Meditation Not Medication
|Thursday, 8 October 2009, 8:05 p.m.
David has gone pretty crazy with his daily stock trading. He threw things at the windows one day two weeks ago and broke one window. Last week he called 911, and the police turned up at the house. All because he had lost money on that day and so lost his mind. His father has been out of the country since Saturday morning. All this happened a few days before he left.
Thursday, 8 October 2009, 9:11 p.m.
David should learn to meditate. I shall suggest it to him. Meditation calms down ‘mania’. I am talking from experience. I have to do the same.
When his father is home, let him handle David.
I guess David’s taking and stopping medication irregularly may have that effect. Either one takes medication all one’s life and suffers the possible ill effects in addition to the good effects, or one does not touch medication at all, like me. I have a difficult time too sometimes. To wean from medication, one has to do it gradually under the guidance of a good therapist.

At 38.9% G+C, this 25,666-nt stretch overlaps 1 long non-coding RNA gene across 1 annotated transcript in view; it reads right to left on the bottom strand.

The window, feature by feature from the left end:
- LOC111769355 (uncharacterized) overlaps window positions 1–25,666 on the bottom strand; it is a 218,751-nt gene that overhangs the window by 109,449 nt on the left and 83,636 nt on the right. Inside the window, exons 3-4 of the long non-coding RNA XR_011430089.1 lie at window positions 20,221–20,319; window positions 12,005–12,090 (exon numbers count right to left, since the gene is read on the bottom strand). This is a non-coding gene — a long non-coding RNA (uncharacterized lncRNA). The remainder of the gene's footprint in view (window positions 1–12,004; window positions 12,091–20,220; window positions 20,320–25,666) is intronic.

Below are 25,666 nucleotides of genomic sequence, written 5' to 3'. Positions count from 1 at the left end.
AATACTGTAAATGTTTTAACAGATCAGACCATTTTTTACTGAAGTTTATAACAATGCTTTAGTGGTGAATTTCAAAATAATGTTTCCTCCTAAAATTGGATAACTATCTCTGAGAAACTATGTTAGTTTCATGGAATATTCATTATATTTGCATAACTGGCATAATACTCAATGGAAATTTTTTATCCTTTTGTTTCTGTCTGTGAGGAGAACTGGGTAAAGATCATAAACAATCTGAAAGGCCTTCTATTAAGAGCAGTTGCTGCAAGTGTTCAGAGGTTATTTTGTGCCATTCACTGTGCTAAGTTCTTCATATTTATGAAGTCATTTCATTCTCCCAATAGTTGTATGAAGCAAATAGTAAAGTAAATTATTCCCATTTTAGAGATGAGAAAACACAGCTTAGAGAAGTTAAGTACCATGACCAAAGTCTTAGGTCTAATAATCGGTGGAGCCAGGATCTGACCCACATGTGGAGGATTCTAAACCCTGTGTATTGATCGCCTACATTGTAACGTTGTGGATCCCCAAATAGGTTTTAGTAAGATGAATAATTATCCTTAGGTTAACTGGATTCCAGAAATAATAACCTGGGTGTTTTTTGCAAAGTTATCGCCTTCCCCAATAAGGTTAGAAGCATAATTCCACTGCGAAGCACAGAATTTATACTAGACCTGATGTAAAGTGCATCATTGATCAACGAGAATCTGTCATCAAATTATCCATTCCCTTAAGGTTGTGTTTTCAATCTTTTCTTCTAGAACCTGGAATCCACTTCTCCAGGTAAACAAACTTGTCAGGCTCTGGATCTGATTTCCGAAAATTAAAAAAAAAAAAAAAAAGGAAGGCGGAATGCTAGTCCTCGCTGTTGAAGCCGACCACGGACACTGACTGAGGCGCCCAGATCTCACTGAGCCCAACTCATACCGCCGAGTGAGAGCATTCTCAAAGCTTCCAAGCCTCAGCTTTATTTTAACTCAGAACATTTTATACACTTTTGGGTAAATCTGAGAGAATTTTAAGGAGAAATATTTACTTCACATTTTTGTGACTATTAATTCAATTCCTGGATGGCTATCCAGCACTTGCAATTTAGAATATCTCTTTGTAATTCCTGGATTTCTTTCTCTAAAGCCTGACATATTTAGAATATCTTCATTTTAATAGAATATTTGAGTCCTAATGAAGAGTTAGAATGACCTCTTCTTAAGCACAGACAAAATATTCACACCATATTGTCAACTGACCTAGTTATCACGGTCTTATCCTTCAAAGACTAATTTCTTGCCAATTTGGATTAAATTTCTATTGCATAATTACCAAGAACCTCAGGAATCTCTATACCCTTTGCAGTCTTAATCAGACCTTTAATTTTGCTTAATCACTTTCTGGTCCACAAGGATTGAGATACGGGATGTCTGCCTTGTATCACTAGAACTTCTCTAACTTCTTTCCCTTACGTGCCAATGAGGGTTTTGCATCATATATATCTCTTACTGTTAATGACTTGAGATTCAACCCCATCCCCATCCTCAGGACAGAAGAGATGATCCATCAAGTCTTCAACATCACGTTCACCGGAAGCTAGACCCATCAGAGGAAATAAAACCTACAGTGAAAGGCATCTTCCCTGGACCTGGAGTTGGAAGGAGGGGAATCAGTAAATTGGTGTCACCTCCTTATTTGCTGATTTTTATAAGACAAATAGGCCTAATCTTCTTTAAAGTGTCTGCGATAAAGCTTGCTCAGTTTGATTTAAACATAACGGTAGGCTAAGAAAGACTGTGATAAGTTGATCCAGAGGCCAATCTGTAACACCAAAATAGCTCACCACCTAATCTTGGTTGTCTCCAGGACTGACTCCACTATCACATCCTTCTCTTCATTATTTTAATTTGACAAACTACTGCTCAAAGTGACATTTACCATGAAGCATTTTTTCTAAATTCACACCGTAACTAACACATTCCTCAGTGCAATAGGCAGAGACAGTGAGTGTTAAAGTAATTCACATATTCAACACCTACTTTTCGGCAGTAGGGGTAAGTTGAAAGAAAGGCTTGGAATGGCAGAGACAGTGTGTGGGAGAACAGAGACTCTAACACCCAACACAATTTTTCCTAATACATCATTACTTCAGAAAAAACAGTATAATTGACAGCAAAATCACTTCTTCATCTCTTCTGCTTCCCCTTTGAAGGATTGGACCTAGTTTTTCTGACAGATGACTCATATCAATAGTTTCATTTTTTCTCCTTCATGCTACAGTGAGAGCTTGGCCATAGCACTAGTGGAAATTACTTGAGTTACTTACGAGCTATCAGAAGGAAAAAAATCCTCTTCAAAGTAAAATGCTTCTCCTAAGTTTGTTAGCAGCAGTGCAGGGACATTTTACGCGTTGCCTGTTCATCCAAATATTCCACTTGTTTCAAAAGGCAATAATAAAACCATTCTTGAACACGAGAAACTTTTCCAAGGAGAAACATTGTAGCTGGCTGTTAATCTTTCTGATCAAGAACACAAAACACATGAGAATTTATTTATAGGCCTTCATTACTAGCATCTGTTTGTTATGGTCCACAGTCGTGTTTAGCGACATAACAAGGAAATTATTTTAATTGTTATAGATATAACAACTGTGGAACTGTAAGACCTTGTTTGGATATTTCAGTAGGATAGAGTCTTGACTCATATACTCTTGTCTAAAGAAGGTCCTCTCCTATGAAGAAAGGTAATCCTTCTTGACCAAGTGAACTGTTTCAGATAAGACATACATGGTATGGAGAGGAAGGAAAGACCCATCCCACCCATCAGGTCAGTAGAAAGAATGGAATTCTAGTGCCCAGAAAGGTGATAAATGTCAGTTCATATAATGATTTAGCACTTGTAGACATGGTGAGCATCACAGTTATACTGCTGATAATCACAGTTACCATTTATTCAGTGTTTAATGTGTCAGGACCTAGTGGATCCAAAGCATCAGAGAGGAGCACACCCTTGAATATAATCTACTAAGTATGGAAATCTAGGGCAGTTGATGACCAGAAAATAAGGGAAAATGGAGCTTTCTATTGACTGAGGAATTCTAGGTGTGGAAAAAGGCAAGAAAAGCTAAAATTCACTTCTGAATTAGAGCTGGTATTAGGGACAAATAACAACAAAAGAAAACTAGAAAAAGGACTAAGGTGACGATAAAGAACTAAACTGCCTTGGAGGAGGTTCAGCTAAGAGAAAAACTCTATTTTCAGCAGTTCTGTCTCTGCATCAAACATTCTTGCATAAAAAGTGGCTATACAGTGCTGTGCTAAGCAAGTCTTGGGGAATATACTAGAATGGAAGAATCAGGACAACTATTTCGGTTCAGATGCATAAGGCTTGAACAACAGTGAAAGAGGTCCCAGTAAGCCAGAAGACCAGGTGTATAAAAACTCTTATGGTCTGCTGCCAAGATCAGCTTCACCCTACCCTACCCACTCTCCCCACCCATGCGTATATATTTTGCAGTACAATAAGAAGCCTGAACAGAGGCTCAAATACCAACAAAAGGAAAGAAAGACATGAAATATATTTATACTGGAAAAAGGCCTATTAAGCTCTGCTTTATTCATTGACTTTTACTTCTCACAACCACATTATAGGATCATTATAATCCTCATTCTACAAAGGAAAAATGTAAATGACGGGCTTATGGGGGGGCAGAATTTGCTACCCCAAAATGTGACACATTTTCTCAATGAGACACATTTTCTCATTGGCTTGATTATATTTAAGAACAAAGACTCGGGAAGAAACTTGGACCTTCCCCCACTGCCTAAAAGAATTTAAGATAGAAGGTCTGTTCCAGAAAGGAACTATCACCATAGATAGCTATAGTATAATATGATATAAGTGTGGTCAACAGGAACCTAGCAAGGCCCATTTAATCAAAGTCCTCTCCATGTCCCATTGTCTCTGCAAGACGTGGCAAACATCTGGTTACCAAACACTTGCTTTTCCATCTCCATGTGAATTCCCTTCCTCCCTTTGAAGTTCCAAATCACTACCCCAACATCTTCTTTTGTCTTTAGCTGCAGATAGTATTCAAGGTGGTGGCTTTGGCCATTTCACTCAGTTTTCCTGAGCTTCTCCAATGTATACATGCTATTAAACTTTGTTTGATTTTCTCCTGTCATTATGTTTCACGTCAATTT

In any case, meditation is the ultimate cure for mania; medication in some cases only makes a manic person a dull person.
It is not good for David to live at home with you. With his father, perhaps it is okay. He can handle it. You cannot. You only spoil your son.
David’s idea of coming up to live in Canada is good, but not now, when it is getting into gloomy winter soon. He can come in March, 2010. David needs a father, an uncle, or a mentor, to ‘train’ him, not you. I do not spoil him. Though I do not have the wisdom, I shall do my best, since his father is not doing it, and David has not yet found a mentor.
Meditation is David’s survival.
With best regards,
Toxic Psychiatry. Peter R. Breggin, M.D. New York: St. Martin’s Press, 1991.
“Meditation Cures Mental Illnesses.” Monk Huimen (慧门禅师) meditation camp poster, 2009; and temple lecture DVD, 2008. LH Kwan translation.
Written by LH Kwan 2009-10-10 draft 3 with reference (378 words)